Gaston was a great mentor, and I really learned a lot from him. He gave me great support, and helped me keep things in balance with the thousands of details that people assume are going to be taken care of. It is true that no one is going to tell you how to do your job at first, but I saw that as an opportunity to show them who I really was and all that I knew. 

    NYFA: Were there any specific challenges for the camera department on this film? How did you handle those issues? 

    HM: There were a lot of challenges like I mentioned before, but being a 2nd AC is a challenge itself. You are the base of the camera department, the one that keeps everything running smoothly. If you take care of the details, people will trust that you will do your job.

    My first focus was to have a great relationship with my department. We are a team, and we all wanted to have things moving forward smoothly. My relationship on set with Gaston (1st AC), was really important since he and I were working so closely. As I said, he was very reliable, incredibly supportive on set, and a great guy with a great personality. With a good attitude and always keeping our cool, we solved any challenges that we had to overcome.

    It is also extremely important to have a good relationship with every single department on the project. You never know when someone will have to help you, and basically save your life. I also offered myself as help to other departments when needed.

    Life on set is not easy, it is basically creating art out of chaos. That’s why it is extremely important to have good relationships with everyone, have a great attitude, a good sense of humor. Be humble at all times, and ask for help when you need it. These factors will help you overcome all the challenges on set. 

    1st AC Gaston Richmond and 2nd AC Horacio MartinezNYFA: Did your classes at NYFA prepare you for working on a professional set? 

    HM: Definitely. 100% of the material, cinematography practicums, and classes that I had at NYFA were of huge help, especially when it came to actually knowing my role. You have to respect the protocol of communication between members of your department, and with other departments as well.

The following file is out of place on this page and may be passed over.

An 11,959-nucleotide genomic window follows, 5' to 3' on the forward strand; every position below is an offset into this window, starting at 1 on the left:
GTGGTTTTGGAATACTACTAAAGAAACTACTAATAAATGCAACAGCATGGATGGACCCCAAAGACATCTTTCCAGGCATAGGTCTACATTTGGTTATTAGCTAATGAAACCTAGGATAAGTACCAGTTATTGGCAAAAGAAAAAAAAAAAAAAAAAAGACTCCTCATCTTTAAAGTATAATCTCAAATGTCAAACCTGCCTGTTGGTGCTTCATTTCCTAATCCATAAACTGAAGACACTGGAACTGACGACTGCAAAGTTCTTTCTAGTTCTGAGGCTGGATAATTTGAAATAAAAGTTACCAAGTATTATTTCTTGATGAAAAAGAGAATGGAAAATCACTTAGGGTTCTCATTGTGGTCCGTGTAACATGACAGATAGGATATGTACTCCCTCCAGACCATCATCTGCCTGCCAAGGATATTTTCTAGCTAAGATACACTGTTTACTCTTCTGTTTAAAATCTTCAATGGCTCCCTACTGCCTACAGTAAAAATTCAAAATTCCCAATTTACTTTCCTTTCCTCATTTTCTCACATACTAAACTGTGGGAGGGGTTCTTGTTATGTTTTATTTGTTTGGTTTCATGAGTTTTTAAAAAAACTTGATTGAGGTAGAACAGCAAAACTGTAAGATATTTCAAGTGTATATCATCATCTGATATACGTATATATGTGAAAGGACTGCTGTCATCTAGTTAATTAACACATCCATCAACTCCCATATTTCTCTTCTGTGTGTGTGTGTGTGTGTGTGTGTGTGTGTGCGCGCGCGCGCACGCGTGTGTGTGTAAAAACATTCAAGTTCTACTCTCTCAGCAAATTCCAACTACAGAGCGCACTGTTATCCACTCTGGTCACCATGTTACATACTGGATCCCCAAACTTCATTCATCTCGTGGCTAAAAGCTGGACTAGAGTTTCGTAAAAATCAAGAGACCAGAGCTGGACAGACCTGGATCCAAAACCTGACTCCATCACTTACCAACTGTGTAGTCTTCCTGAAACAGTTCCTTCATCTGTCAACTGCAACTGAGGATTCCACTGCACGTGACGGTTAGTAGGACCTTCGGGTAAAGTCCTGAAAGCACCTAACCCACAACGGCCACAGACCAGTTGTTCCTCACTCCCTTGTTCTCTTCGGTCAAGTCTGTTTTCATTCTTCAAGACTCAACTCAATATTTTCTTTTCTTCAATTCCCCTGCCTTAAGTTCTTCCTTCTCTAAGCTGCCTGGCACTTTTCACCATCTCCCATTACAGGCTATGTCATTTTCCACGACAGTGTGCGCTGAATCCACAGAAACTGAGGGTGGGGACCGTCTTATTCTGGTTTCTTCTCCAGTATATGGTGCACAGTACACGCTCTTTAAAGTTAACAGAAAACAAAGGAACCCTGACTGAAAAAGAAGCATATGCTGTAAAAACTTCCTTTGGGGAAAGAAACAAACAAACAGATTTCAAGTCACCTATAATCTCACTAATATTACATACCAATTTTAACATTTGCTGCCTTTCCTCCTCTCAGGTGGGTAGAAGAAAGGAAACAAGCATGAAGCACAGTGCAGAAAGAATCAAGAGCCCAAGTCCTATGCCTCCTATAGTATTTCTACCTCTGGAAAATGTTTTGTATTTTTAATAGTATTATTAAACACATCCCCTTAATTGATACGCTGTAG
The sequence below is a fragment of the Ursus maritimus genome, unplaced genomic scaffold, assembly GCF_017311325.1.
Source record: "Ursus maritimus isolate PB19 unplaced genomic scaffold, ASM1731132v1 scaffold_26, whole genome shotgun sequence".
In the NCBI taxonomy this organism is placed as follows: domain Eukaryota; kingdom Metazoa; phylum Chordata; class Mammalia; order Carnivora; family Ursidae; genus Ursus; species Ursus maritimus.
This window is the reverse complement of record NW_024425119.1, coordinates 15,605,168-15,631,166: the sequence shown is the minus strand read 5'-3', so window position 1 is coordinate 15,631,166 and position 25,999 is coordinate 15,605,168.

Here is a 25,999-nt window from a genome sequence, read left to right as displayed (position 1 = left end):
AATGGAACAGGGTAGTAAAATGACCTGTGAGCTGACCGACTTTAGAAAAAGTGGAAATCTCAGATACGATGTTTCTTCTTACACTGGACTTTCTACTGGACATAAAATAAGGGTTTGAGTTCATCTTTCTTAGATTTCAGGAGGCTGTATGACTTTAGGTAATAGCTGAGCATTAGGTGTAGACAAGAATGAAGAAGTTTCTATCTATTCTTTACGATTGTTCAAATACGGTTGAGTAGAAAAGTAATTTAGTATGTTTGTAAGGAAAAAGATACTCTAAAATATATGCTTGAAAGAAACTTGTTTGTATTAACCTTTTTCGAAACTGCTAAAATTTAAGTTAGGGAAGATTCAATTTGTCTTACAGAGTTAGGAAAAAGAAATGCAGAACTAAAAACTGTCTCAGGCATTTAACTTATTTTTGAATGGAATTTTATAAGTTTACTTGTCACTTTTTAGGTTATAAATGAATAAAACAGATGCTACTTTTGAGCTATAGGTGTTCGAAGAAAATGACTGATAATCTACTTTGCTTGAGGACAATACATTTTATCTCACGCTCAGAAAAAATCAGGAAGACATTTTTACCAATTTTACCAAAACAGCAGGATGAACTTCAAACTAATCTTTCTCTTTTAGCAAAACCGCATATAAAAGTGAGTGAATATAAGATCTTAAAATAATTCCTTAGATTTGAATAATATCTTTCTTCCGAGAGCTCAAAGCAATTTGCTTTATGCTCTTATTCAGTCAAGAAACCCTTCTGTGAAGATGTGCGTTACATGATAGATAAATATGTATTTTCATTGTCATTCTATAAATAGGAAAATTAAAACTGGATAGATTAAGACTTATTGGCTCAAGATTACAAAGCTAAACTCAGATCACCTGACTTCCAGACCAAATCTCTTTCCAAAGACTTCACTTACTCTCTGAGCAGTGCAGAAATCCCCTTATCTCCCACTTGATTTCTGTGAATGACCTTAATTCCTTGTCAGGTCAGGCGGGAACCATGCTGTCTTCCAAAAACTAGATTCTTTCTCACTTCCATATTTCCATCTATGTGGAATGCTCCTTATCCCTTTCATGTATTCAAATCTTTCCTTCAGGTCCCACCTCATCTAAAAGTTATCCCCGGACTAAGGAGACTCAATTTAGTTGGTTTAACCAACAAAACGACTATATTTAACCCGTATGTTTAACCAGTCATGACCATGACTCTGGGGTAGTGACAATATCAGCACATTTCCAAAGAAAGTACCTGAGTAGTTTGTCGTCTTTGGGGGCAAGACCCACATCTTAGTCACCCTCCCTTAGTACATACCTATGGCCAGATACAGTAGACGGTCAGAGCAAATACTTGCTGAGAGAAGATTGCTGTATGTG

I never felt out of place, and I spoke the same language as the DP. This was especially helpful when we had to be very technical, with camera resolution, lenses, filters, white balance, etc. 

    NYFA: What advice would you give to current students about starting their careers? 

    HM: Never doubt yourself. Always be yourself. Be willing to learn, because one of the most exciting things about this career is learning about new technologies, developing skills to solve problems, and experimenting with different looks. This is not a 9-to-5 career, and every day is not the same. The challenge is how to adapt ourselves, and use our personality and creativity to leave our mark and identity in the visual story we are telling. 

    NYFA: What projects do you have coming up next? 

    HM: Right now, my mission is to join projects that will help me develop my skills and become a better professional. I hope to join the camera union (Local 600) in the near future. I want to learn, I want to meet people, and create bridges and relationships.

    In the meantime, I am prepping a music video and a couple of short films with great directors, all of them out of NYFA. 

     

    The New York Film Academy thanks Horacio Martinez for speaking about his experiences and looks forward to the future successes his drive, passion, and hard work will undoubtedly bring him!

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    September 17, 2018 • Cinematography, Student & Alumni Spotlights • Views: 2206